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Ticks And Your Cat

How to protect your cat from ticks

Cats are fastidious creatures, and their regular coat cleaning means they are much less likely to pick up ticks than dogs. Despite this, cats can still be bitten by ticks, which can cause local irritation and even transmit nasty diseases.

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More about ticks and your cat

Ticks are small biting insects with powerful jaws and a big round body compared to their head. This specialised parasite latches on to pets (and humans!) and bites through the skin, feeding on blood. Ticks live on grass and other plants and bite a host when they pass. When they attach they are generally very small, but they grow rapidly when they latch on and start feeding. They may also change colour when feeding too, often going from brown to a pearly grey. We’re seeing many more ticks than before, possible due to the warm, wet winters now common in the UK. Thankfully our cats are not commonly affected by ticks, but some cats do seem more prone to picking them up, especially if they love being outdoors and their territory includes areas which are favourable tick habitats.

Ticks can be found anywhere, but are typically located in long grass, rough upland and woodland areas – especially those which are damp and have high humidity. However, the spread of ticks means that they are now seen in urban areas, coastal environments and in most areas of the UK. The south of England, being warmer, has a higher tick population than the cooler north, but the long grasses and increasing average temperature of places like the Lake District and Scotland mean that tick populations are also growing there too. Sadly, there is no ‘safe’ area from ticks in the UK.

Although rare, other pets (usually dogs) may also bring ticks into the house, which can drop off and then bite your cat.

To see which other of our household pets can pick up ticks, take a look at our dedicated
The ticks themselves can cause allergic reactions, or can cause infections at the site of the bite if they are removed improperly. Lots of ticks can also lead to anaemia, and some ticks can also transmit nasty diseases. These diseases include: Lyme disease (Borrliosis) - Lyme disease in cats in the UK is extremely uncommon, however it has been recorded. Signs of an infection in your cat include tiredness, lameness and going off their food. Rapid removal of attached ticks will help limit the chance of your cat contracting Lyme disease – the best way to ensure your cat is safe, however, is to use routine tick bite protection which can be provided by your vet. Ehrlichiosis - Also very rare in cats, ehrlichiosis is a bacterial infection that affects the white blood cells. Affected cats have quite non-specific signs, such as depression, tiredness, a high fever and nasal discharge. Left untreated, ehrlichiosis can progress to chronic disease. Anaplasma (Anaplasmosis) - Anaplasmosis is caused by a bacterium called Anaplasma phagocyophilum, and can affect a range of species. In cats, the signs of anaplasmosis include fever, anorexia, joint pain and swelling. Signs can last for about a week, and the prognosis is very good with treatment. This disease is very rare in cats.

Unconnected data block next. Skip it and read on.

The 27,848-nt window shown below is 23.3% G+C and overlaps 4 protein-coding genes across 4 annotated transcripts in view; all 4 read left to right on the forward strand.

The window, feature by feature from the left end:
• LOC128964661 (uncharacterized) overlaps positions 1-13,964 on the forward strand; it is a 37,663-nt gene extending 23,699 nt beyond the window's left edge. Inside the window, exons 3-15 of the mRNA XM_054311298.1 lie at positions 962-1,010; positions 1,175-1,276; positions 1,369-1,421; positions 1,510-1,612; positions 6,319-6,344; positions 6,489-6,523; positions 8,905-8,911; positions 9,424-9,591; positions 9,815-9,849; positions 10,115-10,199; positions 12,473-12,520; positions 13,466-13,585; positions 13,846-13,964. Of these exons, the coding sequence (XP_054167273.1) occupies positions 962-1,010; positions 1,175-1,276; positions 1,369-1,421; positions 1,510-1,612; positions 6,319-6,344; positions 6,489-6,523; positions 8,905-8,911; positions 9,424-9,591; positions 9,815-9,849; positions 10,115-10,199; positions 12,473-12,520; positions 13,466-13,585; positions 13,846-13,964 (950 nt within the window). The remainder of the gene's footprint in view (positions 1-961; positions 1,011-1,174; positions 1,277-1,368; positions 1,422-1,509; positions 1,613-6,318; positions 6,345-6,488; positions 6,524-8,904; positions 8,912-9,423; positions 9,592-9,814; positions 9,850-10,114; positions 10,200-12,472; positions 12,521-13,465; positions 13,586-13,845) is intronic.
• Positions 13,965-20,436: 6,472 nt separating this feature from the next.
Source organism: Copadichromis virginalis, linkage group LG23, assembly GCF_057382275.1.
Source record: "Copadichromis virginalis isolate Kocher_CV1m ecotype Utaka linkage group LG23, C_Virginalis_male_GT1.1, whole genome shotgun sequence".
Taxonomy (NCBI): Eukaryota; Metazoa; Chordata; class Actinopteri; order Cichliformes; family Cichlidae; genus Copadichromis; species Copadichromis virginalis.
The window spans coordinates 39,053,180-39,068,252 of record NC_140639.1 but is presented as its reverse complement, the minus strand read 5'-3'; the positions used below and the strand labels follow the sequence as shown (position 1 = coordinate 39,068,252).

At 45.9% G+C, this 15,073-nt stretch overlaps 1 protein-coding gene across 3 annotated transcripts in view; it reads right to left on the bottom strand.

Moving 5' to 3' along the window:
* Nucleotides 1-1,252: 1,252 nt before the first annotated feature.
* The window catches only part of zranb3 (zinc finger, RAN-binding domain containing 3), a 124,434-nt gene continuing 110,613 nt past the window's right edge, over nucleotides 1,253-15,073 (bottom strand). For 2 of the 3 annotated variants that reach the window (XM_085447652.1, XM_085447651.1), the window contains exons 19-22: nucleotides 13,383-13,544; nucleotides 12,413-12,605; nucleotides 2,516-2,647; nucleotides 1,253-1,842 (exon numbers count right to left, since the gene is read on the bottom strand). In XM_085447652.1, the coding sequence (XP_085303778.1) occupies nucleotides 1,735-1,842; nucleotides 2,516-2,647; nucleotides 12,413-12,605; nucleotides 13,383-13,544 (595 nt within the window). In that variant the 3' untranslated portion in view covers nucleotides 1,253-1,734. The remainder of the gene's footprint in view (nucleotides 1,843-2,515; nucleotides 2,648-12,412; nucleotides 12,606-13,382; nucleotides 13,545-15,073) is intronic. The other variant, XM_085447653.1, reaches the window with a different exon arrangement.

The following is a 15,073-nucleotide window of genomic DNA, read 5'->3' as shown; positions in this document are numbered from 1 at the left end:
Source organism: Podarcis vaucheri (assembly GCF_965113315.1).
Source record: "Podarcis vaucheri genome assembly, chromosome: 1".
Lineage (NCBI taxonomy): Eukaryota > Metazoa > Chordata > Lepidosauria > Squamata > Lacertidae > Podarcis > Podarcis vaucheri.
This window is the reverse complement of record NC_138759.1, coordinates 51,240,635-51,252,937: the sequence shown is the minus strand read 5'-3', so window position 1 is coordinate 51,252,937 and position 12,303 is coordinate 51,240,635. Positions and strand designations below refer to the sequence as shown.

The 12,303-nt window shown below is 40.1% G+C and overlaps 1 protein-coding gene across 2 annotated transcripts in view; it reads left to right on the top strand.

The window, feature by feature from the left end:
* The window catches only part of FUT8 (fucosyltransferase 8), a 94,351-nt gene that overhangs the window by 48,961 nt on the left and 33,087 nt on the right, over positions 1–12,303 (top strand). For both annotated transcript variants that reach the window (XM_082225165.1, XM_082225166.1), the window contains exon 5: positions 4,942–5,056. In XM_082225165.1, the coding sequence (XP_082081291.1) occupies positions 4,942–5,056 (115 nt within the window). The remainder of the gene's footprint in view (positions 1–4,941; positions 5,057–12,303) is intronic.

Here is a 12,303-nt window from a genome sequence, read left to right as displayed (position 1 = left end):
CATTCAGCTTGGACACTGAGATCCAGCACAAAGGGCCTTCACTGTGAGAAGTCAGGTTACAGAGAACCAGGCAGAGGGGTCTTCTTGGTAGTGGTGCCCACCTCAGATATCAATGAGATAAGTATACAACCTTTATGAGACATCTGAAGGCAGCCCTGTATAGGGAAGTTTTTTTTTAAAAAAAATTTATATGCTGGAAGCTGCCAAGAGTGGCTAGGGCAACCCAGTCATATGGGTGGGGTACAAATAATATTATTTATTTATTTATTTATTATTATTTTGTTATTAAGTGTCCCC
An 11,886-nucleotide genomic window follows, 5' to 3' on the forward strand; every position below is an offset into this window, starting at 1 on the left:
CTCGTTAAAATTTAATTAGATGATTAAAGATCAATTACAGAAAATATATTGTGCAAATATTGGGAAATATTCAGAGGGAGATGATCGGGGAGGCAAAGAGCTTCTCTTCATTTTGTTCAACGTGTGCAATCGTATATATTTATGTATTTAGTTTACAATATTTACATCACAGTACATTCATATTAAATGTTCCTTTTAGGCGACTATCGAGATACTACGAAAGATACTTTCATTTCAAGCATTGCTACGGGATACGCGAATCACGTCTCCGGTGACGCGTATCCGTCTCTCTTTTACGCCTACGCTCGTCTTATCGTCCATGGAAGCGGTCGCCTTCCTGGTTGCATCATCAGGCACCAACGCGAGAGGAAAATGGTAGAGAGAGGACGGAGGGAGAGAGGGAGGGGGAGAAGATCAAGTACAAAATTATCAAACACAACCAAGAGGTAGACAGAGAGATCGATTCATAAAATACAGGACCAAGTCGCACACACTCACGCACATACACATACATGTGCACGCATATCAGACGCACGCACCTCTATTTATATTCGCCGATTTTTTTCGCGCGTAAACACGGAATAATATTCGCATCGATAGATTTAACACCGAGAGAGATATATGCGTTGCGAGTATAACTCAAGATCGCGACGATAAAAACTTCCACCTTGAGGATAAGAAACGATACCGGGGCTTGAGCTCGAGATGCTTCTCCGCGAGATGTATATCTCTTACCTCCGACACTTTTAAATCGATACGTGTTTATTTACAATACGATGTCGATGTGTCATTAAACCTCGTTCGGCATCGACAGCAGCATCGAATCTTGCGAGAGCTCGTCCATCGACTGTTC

The best way to check for ticks on your cat is to give them a close examination, looking and feeling for any unusual lumps and bumps. Around the head, neck and ears are common ‘hot spots’ for ticks, so here is a good place to start, but as ticks can attach anywhere on the body a full search is important. Any lumps should be thoroughly inspected – ticks can be identified by the small legs at the level of the skin. If you aren’t sure, your vet can help you – any new lumps should always be checked by a vet anyway, so don’t be shy asking for advice if you need it. You may see swelling around the tick, but often the skin around looks normal. If you do find a tick, don’t be tempted to just pull it off. Tick mouthpieces are buried in the skin, and pulling off a tick can leave these parts within the skin surface, leading to infections.

If you do find an attached tick, don’t be tempted to just pull or brush it off. Tick mouthpieces are buried in the skin, and incorrectly removing a tick can leave these parts within the skin surface, leading to infections. It is also important not to squash the body of the tick while it is still attached – this can push blood back into your cat, and may further increase the chance of an infection developing. The best way to remove a tick is with a special tool called a tick hook – these are very inexpensive and can be an invaluable piece of kit. These have a hook or scoop with a narrow slot in which traps the tick’s mouthpiece.

  1. Slide the tool between the body of the tick and your cat’s skin, making sure all fur is out of the way. This will trap the tick.
  2. Gently rotate the tool, until the tick comes loose.
  3. Removed ticks should be flushed in the sink or lavatory, and it is advised to handle them with gloves.

As usual prevention is better than cure and your vet can help you plan the best tick protection – this might be in the form of a collar, spot-ons or tablets. Depending on where you live and your cat’s habits, tick protection might be not recommended, or recommended to be seasonal (tick season runs from spring to autumn) or all year round. It is really important to note that some tick prevention for dogs contains permethrin, which is very toxic to cats.

Always use a cat safe product – the best way to do this is to get the recommended tick prevention from

Seasonal tick protection, if required, comes as standard as part of our Complete Care health plan. 

Read more about our health plans

Complete Care

Take a look at our Complete Care Plan, which provides all your pet’s protection needs for a simple monthly payment.

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